Lee County Sheriff Carmine Marceno participated in the Lee County Faces of Law Enforcement panel discussion held recently in Cape Coral.

Lee County Sheriff Carmine Marceno participated in the Lee County Faces of Law Enforcement panel discussion held recently in Cape Coral.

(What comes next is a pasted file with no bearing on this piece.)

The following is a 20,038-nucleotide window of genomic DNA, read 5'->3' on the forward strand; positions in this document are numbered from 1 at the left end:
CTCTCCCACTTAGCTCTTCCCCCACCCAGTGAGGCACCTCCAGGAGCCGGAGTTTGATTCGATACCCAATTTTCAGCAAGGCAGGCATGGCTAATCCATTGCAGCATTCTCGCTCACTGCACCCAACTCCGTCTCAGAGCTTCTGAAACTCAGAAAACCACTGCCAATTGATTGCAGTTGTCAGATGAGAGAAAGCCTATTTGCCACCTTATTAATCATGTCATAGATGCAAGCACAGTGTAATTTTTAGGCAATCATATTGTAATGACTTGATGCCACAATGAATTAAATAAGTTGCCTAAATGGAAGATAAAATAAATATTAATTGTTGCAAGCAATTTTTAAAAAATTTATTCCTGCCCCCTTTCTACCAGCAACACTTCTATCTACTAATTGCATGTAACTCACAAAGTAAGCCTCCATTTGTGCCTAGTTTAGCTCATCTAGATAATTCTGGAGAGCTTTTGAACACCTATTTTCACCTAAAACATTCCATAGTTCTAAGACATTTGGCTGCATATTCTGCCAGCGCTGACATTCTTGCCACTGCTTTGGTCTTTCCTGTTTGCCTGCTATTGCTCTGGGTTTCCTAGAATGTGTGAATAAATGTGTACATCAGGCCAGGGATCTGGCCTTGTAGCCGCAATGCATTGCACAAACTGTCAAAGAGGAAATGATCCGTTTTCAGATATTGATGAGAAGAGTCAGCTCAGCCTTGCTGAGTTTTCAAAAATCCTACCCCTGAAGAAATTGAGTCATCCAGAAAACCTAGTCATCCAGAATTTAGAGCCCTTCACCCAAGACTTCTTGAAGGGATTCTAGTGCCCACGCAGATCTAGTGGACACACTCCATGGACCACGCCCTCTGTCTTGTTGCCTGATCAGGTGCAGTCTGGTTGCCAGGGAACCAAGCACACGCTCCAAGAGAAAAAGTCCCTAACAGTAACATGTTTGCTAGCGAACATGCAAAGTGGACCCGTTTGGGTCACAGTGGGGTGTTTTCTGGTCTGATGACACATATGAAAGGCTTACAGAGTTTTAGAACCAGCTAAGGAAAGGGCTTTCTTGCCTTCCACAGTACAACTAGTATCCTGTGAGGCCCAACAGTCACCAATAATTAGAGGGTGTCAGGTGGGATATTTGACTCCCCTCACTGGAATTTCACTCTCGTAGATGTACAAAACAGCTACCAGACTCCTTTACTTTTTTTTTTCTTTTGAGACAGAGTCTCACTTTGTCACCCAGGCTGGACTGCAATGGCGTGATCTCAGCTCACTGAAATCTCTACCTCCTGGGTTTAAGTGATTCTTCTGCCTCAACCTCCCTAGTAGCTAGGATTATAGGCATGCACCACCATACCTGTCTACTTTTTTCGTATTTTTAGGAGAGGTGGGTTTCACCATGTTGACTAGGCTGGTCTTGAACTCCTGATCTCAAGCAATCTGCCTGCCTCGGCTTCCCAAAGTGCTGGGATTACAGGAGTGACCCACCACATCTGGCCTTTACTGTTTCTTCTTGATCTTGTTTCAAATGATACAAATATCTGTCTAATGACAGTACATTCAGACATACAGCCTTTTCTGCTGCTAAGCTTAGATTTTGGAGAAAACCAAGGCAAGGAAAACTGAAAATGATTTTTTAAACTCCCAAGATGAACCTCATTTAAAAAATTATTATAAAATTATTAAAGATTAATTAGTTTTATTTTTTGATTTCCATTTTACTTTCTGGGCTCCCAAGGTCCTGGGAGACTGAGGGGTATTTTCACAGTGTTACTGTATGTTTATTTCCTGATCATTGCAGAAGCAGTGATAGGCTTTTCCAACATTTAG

The panel consisted of State Attorney Amira Fox, Cape Coral Police Department Chief Dave Newlan and Sheriff Marceno.   In addition to answering questions posed by guests, Sheriff Marceno summarized his first year as Lee County Sheriff.   From the onset, Sheriff Carmine Marceno indicated that he had formulated an agenda and was devoted to maneuvering resources in order to address several key issues...student and school safety, an assault on drug dealers operating in Lee County and a zero-tolerance for any types of abuse, referencing child, elder, and animal abuse.   Marceno’s earliest statements, in 2018, referenced “school safety and quality of life issues in Lee County.”   The sheriff worked closely with the Lee County School District and with his own Youth Services Division to ensure that each and every school had a minimum of one School Resource Officer. Marceno indicated that these SROs would be carefully vetted to ensure that they met his vision for the role. In addition to possessing the skills of a seasoned law enforcement officer, Marceno wanted mentors…role models with a parental-based mentality. “They must have the hardness required to safeguard their respective school,” Sheriff Marceno remarked. “But, also, the patience and understanding needed when working with children.”The sheriff’s “Safe Kids – Safe Schools” initiative aims to protect students “from the moment they leave their   homes in the morning until they return in the afternoon. That includes walking to a bus stop, a safe ride on a school bus, total security in their school and a safe return home."The Lee County Sheriff’s Office has committed resources to patrolling school bus stops, strictly enforcing laws related to passing stopped school buses and placing   Traffic Unit members in and around schools to monitor speeding and cell phone laws inside school zones.   Marceno indicated that his Youth Services Division needed to fully investigate 173 school threats during the 2018-2019 school year and an additional 77 during the current school term.   “They’re (the investigations) tedious and time-consuming,” remarked Sheriff Marceno. “But every threat will be thoroughly investigated…including visits to the home to determine if there is access to weapons.”   Marceno has also added full-time K9s to the Youth Services Division to be used for conducting drug searches in the schools. All elementary and middle schools have Junior Cadet and Cadet programs, respectively. These programs are run by the SRO and designed to teach responsibility, build trust between children and law enforcement, instill a sense of community responsibility and much more. Fourth and fifth graders also learn skills such as flag etiquette.   Deputy Donna McNally, SRO at Buckingham Exceptional School, works to build lasting relationships with the students. “Deputy Donna,” as she is called, was the recipient of the “Back the Blue Award” which was presented personally by Florida Attorney General, Ashley Moody, for her work in implementing a school food pantry. SRO McNally also won the “2019 Law Enforcement Officer of the Year Award” during the Law and Order Ball for her work and dedication to her school and the children who attend.   “Over 94,000 students, over 6000 bus stops,” stated the sheriff. “It’s a large task with a lot of moving parts, but our Youth Services are second to none.”   Sheriff Marceno addressed questions pertaining to drug use and sales within Lee County.  The sheriff discussed the reallocation of resources so as to conduct undercover drug purchases and covert work in areas most affected by drug sales.   His drug sweeps have netted an unprecedented number of arrests and have resulted in the seizure of significant amounts of drugs, cash and weapons.   "An incredibly hard-working unit," Sheriff Marceno called his Narcotics Unit.  "Their diligence and work ethic continue to amaze me."   The sheriff was also insistent upon discussing abuse when asked about the recent cases of animal abuse/cruelty.  Sheriff Marceno reminded the group of the story of "Deputy Chance" and how he has become the ambassador against all forms of abuse.   Marceno pointed out that over 70 percent of victims of domestic violence have reported animal abuse in their homes.   "The link between animal and human abuse can't be overlooked," said Marceno.  "It's no coincidence."   Sheriff Marceno completed his portion of the panel discussion by indicating that he will continue to find ways to make Lee County the safest and most wonderful location for residents and guests.

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